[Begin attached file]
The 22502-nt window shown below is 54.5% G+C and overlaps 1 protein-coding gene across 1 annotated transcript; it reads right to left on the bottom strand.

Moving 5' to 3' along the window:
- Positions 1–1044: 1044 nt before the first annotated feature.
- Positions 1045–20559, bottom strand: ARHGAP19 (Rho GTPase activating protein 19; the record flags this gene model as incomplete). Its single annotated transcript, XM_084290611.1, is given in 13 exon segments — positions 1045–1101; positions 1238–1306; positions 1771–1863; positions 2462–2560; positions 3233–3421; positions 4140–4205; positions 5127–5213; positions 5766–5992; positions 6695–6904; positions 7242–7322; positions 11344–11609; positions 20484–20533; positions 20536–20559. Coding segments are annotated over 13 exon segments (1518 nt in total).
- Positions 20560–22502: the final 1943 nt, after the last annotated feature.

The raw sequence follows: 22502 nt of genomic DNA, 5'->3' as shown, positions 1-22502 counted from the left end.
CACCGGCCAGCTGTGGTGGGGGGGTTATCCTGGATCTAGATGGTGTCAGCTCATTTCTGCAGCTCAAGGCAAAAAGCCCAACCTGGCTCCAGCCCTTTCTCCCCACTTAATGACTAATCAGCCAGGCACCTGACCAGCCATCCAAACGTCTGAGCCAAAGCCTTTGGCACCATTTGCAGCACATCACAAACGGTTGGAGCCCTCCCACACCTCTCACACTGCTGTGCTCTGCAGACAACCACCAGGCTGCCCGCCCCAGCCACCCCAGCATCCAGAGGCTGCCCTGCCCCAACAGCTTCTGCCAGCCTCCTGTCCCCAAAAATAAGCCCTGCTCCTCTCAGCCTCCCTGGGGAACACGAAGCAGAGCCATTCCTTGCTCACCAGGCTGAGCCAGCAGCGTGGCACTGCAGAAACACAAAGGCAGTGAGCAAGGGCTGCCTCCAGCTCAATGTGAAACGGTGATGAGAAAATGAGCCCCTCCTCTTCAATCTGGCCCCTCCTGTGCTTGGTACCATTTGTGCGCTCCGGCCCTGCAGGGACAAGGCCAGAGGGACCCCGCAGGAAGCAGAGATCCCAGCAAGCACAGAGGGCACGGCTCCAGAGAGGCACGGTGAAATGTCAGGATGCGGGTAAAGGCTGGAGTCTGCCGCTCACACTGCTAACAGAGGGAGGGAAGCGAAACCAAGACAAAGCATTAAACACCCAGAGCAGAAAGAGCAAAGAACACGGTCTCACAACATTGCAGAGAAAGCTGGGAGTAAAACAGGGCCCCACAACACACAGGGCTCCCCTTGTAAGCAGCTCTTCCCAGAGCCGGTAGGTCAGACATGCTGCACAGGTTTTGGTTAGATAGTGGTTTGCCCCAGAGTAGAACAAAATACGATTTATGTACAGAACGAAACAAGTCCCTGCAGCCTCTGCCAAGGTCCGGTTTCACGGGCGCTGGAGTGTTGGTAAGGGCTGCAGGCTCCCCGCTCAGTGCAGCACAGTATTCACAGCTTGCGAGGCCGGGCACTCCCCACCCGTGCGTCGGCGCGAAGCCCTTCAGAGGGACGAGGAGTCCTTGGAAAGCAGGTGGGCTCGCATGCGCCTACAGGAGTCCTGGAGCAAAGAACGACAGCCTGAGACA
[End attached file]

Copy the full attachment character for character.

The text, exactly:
The 22502-nt window shown below is 54.5% G+C and overlaps 1 protein-coding gene across 1 annotated transcript; it reads right to left on the bottom strand.

Moving 5' to 3' along the window:
- Positions 1–1044: 1044 nt before the first annotated feature.
- Positions 1045–20559, bottom strand: ARHGAP19 (Rho GTPase activating protein 19; the record flags this gene model as incomplete). Its single annotated transcript, XM_084290611.1, is given in 13 exon segments — positions 1045–1101; positions 1238–1306; positions 1771–1863; positions 2462–2560; positions 3233–3421; positions 4140–4205; positions 5127–5213; positions 5766–5992; positions 6695–6904; positions 7242–7322; positions 11344–11609; positions 20484–20533; positions 20536–20559. Coding segments are annotated over 13 exon segments (1518 nt in total).
- Positions 20560–22502: the final 1943 nt, after the last annotated feature.

The raw sequence follows: 22502 nt of genomic DNA, 5'->3' as shown, positions 1-22502 counted from the left end.
CACCGGCCAGCTGTGGTGGGGGGGTTATCCTGGATCTAGATGGTGTCAGCTCATTTCTGCAGCTCAAGGCAAAAAGCCCAACCTGGCTCCAGCCCTTTCTCCCCACTTAATGACTAATCAGCCAGGCACCTGACCAGCCATCCAAACGTCTGAGCCAAAGCCTTTGGCACCATTTGCAGCACATCACAAACGGTTGGAGCCCTCCCACACCTCTCACACTGCTGTGCTCTGCAGACAACCACCAGGCTGCCCGCCCCAGCCACCCCAGCATCCAGAGGCTGCCCTGCCCCAACAGCTTCTGCCAGCCTCCTGTCCCCAAAAATAAGCCCTGCTCCTCTCAGCCTCCCTGGGGAACACGAAGCAGAGCCATTCCTTGCTCACCAGGCTGAGCCAGCAGCGTGGCACTGCAGAAACACAAAGGCAGTGAGCAAGGGCTGCCTCCAGCTCAATGTGAAACGGTGATGAGAAAATGAGCCCCTCCTCTTCAATCTGGCCCCTCCTGTGCTTGGTACCATTTGTGCGCTCCGGCCCTGCAGGGACAAGGCCAGAGGGACCCCGCAGGAAGCAGAGATCCCAGCAAGCACAGAGGGCACGGCTCCAGAGAGGCACGGTGAAATGTCAGGATGCGGGTAAAGGCTGGAGTCTGCCGCTCACACTGCTAACAGAGGGAGGGAAGCGAAACCAAGACAAAGCATTAAACACCCAGAGCAGAAAGAGCAAAGAACACGGTCTCACAACATTGCAGAGAAAGCTGGGAGTAAAACAGGGCCCCACAACACACAGGGCTCCCCTTGTAAGCAGCTCTTCCCAGAGCCGGTAGGTCAGACATGCTGCACAGGTTTTGGTTAGATAGTGGTTTGCCCCAGAGTAGAACAAAATACGATTTATGTACAGAACGAAACAAGTCCCTGCAGCCTCTGCCAAGGTCCGGTTTCACGGGCGCTGGAGTGTTGGTAAGGGCTGCAGGCTCCCCGCTCAGTGCAGCACAGTATTCACAGCTTGCGAGGCCGGGCACTCCCCACCCGTGCGTCGGCGCGAAGCCCTTCAGAGGGACGAGGAGTCCTTGGAAAGCAGGTGGGCTCGCATGCGCCTACAGGAGTCCTGGAGCAAAGAACGACAGCCTGAGACA